Landscapes adjacent to highways provide the opportunity for increasing biodiversity. Ecological systems are more robust and are able to rebound from stresses if they are more diverse. Recent research, especially that of Doug Tallamy (2007) at the University of Delaware, is showing that landscapes designed with attention to plant selection that includes regional natives can have a dramatic positive effect on the biodiversity of that area.
Lack of Biodiversity
Most areas adjacent to highways are not now designed with an eye toward increasing biodiversity. As the plant palette that we use in landscapes adjacent to highways narrows, we unwittingly also determine the fate of many species of butterflies and birds that have relied on the native plant communities for their survival. Tallamy has compiled the research that connects plant selection with the wildlife communities that rely on these plants.
Highway development has reduced habitat for many species, but by careful attention to plant selection in the design of adjacent landscapes, we can restore the ecological balance that once existed in these places. The result can be highway landscapes that provide aesthetic value to the traveler as well as environmental value to the butterflies and birds.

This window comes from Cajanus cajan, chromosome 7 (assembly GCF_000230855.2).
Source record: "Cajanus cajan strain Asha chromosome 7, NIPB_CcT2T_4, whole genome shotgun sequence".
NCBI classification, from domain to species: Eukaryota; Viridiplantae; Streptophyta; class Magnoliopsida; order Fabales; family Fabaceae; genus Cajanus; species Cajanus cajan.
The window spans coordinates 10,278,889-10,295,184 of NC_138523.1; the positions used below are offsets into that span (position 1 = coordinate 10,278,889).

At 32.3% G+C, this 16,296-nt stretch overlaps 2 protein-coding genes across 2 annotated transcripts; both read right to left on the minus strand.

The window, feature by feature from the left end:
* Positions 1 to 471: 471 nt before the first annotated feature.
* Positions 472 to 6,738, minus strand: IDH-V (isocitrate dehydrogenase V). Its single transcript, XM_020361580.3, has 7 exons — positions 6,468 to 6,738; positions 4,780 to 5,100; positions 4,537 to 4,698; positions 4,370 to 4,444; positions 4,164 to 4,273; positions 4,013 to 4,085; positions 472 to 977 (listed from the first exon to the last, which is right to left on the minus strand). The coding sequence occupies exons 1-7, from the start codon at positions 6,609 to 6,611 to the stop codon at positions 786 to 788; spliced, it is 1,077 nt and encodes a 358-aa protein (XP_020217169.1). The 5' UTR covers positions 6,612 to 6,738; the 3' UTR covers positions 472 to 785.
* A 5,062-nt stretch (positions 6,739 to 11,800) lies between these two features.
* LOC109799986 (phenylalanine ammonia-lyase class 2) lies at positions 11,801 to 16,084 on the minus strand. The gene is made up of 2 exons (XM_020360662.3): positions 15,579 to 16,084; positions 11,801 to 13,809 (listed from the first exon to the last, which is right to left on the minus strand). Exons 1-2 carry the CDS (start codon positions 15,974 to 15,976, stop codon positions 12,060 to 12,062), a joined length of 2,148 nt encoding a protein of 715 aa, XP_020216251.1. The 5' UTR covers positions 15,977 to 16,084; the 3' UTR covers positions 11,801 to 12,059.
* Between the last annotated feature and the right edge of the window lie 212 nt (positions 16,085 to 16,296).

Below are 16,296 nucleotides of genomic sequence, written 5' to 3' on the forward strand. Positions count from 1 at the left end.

Better Use of Adjacent Land
We can achieve the environmental benefits outlined above by more creative and thoughtful use of highway rights-of-way, including road sides, interchange infields and median strips. The land that is a part of our highways is a public resource that is greatly underutilized to provide cleaner air, cleaner water and to reduce net carbon emissions. In the United States, we have an estimated 4 million miles of roads with 60 million acres of right of way, which now is largely managed by mowing and spraying with herbicides as an afterthought and nuisance (Thompson, 2006). Federal transportation policy should incorporate a component that incorporates better use of this resource in new projects and converts existing rights-of-way to improve the ecological services they provide.T
In urban areas and along corridors where the right-of–way does not permit development of robust ecological services, projects can be planned in the adjoining neighborhoods, parks and other public spaces to accomplish similar objectives.
Delaware Leads In Green Highway Design
he State of Delaware is a leader in improving the ecological services provided by its highway rights-of-way. Through its "Livable Delaware” initiative, DelDOT has developed standards for roadside plantings and maintenance that consider the ecological services that these areas could provide if planted and maintained properly.